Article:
A global dairy analyst says fluid milk demand during the coronavirus pandemic breaks traditional ideologies on school milk consumption.
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Jersey cows look up from their feed on the Ballard Dairy in Gooding, Idaho. The Dairy Checkoff pivoted during the pandemic and maintained demand for dairy products. Carol Ryan Dumas/Capital Press File

Mary Ledman with Rabobank tells Brownfield as more consumers stayed home, a pull for fluid milk happened like never before.

“Normally our fluid milk demand goes down in June as schools are out for the summer,” she says.  “This year fluid milk sales, as tracked by the Federal Orders, were up I think by about 300 million pounds.”

She says the USDA’s Farmers to Family Food Box program also increased demand and pushed prices higher during that time as well.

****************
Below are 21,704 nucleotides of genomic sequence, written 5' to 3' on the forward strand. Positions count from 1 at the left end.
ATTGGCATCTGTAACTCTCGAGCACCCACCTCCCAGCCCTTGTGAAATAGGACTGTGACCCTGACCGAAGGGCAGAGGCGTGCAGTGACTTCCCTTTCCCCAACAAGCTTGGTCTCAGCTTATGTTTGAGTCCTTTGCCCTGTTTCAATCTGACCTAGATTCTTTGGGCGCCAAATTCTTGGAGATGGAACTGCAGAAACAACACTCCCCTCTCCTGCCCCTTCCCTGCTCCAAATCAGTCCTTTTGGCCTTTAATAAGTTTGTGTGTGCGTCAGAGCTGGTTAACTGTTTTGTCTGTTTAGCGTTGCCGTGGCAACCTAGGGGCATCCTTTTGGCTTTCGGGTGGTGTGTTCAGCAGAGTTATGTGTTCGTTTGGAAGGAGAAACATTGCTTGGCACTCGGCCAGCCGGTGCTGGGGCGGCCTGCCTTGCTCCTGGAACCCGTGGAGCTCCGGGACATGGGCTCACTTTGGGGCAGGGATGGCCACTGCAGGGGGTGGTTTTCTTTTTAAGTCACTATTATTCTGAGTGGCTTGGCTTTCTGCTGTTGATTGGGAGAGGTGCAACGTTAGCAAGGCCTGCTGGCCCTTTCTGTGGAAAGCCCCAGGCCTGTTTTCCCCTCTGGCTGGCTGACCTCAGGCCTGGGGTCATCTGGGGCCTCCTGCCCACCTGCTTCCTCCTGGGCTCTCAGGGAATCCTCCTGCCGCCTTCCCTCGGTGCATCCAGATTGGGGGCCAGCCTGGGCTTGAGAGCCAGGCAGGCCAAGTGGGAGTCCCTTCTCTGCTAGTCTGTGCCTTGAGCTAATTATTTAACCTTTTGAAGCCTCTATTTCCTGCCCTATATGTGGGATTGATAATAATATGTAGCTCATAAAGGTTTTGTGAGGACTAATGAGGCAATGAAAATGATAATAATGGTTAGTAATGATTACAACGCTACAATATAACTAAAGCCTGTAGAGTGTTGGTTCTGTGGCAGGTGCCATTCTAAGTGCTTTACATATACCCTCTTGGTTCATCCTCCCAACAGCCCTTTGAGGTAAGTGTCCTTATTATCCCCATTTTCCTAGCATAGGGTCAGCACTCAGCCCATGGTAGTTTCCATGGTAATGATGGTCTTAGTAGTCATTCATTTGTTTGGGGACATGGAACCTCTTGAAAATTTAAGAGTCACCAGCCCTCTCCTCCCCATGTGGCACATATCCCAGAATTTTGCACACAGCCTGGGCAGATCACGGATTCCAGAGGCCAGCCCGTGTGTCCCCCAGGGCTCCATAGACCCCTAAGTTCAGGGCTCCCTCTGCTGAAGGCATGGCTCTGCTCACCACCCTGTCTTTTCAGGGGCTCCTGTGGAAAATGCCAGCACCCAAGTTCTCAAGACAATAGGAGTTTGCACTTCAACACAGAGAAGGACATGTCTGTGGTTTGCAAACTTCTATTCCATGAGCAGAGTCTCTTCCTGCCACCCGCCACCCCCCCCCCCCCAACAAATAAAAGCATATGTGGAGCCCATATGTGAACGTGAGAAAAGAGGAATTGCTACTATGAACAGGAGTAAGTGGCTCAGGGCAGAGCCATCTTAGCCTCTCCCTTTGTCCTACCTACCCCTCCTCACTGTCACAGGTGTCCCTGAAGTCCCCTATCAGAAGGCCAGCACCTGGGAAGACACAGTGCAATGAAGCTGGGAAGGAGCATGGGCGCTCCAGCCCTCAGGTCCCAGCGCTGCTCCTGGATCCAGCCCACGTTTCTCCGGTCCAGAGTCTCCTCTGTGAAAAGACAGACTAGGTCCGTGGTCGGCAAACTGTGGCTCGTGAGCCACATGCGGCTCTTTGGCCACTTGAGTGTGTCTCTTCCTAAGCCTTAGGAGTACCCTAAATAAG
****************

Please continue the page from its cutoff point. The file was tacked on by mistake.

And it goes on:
Throughout the pandemic, Ledman says American dairy farmers have had better farm gate prices than global counterparts, mostly because of government intervention, and she expects that to carry over into this year in terms of U.S. milk production which is projected to increase at a greater pace than other top producing nations.

Ledman will be a featured speaker during the free virtual Great Lakes Regional Dairy Conference on February 4th.

Dairy products and, in particular, grass-fed products are performing strongly post-covid in overseas markets.

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